YOU ARE HERE: LAT HomeCollections

Tech 101

Modem Operandi

Dial-up? DSL? Cable? Your online speed depends on how you connect.

November 09, 2000|JEFF LEVY |

There are several ways to connect to the Internet, and you should have a working understanding of your options.

The vast majority of Internet users connect with a computer modem and a telephone line. A modem changes your computer's digital information into analog information--a process called modulating--so it can be sent over telephone lines to another modem. The receiving modem then changes the analog information back to a digital form--which is called demodulating--so the receiving computer can use the information. This process of modulation and demodulation gives rise to the term "modem."

With a modem or "dial up" connection, your computer establishes a phone connection with an Internet service provider, or ISP. The ISP connects your computer to a "gateway" that lets you operate on the Internet.

Modems today are rated in terms of connection speed. The most common modems are rated at a speed of 56 Kbps, or kilobits per second. In real-world terms, these 56 Kbps modems usually communicate with the Internet at somewhere between 43 Kbps and 48 Kbps.

These speeds are achieved with a full or "controller" modem. Several computer makers use a "win" modem, which is cheaper because it lacks certain components and relies on your computer to do the work normally done by the full modem. With a win modem you can expect Internet speeds of between 28 Kbps and 33 Kbps. Is there a noticeable difference between the two modems in terms of your connection? Yes. If you are purchasing a new computer or upgrading your modem, be sure to demand a full, controller modem.

The cost of modem Internet connections range from $21.95 per month for America Online to no cost at all on Juno and NetZero. The free connections rely on advertising dollars, which means ad banners displayed on your screen.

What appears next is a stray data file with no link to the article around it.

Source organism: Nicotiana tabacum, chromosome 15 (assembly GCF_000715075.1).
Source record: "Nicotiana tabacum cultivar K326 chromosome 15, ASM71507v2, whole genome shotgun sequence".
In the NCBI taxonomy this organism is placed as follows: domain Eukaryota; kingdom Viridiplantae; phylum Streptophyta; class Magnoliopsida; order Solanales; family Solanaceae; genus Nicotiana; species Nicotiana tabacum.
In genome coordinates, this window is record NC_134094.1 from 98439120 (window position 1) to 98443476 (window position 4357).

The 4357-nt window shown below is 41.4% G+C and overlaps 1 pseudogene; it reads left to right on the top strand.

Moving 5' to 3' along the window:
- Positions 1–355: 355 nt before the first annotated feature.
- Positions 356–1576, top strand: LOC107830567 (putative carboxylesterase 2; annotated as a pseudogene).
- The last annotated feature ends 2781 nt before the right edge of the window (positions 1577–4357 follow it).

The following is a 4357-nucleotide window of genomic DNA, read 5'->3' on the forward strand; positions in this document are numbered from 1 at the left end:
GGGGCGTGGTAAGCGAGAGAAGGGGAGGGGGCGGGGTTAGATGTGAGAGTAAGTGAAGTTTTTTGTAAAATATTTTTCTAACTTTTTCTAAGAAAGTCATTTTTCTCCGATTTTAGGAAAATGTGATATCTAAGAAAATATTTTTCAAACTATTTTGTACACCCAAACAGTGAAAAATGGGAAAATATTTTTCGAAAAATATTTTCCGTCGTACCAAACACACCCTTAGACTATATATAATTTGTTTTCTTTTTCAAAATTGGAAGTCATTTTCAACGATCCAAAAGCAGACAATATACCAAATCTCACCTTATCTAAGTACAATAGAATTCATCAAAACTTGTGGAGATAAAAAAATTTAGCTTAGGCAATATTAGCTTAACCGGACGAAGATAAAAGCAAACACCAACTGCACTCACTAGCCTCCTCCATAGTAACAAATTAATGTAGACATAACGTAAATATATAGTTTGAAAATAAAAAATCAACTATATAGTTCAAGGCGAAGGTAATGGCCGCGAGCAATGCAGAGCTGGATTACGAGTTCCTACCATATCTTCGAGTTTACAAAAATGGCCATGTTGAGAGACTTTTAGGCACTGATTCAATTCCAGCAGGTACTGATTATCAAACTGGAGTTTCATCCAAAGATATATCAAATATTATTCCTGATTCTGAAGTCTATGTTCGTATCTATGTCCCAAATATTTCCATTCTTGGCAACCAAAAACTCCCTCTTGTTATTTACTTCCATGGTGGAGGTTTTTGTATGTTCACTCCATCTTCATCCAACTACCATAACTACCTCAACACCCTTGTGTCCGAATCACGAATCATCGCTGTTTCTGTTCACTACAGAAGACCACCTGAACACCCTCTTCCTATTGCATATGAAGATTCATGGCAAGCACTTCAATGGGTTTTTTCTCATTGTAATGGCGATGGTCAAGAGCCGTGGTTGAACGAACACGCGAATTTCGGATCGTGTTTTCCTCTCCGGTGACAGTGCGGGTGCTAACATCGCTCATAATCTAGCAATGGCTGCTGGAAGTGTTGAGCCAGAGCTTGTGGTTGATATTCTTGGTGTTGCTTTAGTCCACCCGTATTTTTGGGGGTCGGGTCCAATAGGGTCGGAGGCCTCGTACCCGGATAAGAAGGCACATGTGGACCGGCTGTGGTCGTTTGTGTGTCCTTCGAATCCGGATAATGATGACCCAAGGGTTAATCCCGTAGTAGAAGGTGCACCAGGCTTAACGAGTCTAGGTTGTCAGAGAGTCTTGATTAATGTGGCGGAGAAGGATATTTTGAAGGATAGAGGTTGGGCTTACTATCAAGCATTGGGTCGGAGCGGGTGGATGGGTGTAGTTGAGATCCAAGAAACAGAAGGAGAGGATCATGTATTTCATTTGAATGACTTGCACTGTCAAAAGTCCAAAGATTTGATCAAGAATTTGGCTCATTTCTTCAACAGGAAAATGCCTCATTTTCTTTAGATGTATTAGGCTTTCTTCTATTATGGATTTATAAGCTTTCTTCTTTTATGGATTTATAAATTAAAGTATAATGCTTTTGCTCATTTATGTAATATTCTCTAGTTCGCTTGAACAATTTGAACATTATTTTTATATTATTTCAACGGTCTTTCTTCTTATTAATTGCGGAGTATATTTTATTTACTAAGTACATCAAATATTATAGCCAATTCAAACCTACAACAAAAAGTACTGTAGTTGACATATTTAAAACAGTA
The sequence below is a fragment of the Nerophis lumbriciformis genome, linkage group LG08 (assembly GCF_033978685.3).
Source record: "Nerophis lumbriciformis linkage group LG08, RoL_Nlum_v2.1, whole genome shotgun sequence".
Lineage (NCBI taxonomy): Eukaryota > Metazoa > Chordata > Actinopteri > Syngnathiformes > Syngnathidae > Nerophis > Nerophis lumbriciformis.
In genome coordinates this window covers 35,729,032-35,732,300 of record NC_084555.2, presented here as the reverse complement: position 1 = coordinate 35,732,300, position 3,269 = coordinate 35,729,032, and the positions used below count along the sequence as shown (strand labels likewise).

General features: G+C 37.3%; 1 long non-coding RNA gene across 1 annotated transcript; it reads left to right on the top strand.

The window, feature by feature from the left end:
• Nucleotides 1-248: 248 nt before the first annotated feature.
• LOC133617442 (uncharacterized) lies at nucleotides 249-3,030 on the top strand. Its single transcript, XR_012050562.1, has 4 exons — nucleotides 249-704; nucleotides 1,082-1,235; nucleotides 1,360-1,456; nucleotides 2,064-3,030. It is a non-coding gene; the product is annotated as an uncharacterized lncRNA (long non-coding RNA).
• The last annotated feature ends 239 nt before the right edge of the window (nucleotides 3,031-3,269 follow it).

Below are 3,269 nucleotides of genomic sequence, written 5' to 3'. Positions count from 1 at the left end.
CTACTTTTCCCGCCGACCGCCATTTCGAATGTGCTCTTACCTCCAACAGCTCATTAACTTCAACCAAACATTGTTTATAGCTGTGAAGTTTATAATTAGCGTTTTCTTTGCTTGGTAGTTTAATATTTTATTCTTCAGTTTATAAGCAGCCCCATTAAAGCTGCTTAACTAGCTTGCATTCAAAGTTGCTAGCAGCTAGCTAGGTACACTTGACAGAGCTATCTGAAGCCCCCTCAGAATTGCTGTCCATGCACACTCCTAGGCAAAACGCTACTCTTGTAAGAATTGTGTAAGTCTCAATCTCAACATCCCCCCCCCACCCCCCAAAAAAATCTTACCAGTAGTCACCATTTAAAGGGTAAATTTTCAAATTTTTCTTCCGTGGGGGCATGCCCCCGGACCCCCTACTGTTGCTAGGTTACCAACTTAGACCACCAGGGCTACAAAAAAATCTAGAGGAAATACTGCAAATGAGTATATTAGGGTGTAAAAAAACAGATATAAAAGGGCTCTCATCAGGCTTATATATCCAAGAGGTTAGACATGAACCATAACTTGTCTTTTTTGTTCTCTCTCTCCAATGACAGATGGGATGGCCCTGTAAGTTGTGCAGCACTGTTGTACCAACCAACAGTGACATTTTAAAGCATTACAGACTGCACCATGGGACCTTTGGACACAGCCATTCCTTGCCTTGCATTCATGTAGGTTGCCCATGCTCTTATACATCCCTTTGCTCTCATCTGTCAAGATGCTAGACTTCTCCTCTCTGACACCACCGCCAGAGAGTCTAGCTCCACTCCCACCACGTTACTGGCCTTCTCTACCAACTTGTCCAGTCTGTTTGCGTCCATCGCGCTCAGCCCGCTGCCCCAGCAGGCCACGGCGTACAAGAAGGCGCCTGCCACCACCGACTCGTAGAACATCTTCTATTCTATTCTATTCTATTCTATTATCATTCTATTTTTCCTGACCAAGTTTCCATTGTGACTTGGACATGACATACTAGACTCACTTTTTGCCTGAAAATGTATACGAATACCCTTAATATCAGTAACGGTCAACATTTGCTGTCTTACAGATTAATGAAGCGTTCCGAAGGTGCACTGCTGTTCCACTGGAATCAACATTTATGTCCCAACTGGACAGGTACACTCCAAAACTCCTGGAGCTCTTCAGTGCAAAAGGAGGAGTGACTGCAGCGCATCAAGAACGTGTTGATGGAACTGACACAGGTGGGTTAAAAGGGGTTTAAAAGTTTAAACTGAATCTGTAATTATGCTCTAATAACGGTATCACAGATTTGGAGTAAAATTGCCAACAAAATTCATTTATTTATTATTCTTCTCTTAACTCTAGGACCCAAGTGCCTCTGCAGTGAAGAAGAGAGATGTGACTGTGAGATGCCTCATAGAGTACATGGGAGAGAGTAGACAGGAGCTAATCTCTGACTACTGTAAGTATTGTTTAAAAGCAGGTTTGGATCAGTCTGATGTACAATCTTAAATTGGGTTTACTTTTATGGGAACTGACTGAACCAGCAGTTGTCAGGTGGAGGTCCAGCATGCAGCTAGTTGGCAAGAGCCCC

There are companies that discount your connection based on prepaid services. Companies such as RamPageUSA let you buy blocks of time in advance, so your monthly fee can be as low as $12.95 or $9.95 per month if you prepay for the whole year.

Modem connections suffer when rain soaks the ground and underground telephone wires get damp. Busy signals are also a fact of life with modem connections. Dropped connections also plague modem Internet users. Downloading files can take hours with these connections.

DSL, or digital subscriber lines, offer several advantages. Connection speeds can be up to 10 times faster. The DSL connection uses your phone line but leaves your phone available so you can use it while online.

Flashcom, EarthLink and even the phone companies offer DSL connections for $35 to $49.95 a month. You'll need a network interface card, or NIC, and a DSL modem. Downloading a large file that can take over two hours with a modem connection can be completed in two to three minutes with a DSL connection. The downside of DSL connections is that, like dial-up modems, they depend on phone lines. When the lines are down, your DSL connection is unavailable.

Cable Internet available through cable TV providers such as Adelphia, Time Warner and Cox Communications offer Internet connection speeds much faster than even DSL connections. The cost of cable Internet connections ranges from $39.95 to $49.95 a month.

The best deals are available when you subscribe to your cable company's cable TV plan as well as its cable Internet plan. You'll still need a network card and you'll also need a cable modem. Most cable companies will provide both the network card and the modem as part of your package.

The downside to cable modems is that as more homes in your neighborhood sign up for Internet service, your connection starts to slow down. Some cable companies, such as Adelphia, set a maximum number of users per neighborhood and when that maximum is reached, new hardware is added.


Jeff Levy hosts the "On Computers" radio talk show from 9 a.m. to noon Sundays on KFI-AM (640).

Los Angeles Times Articles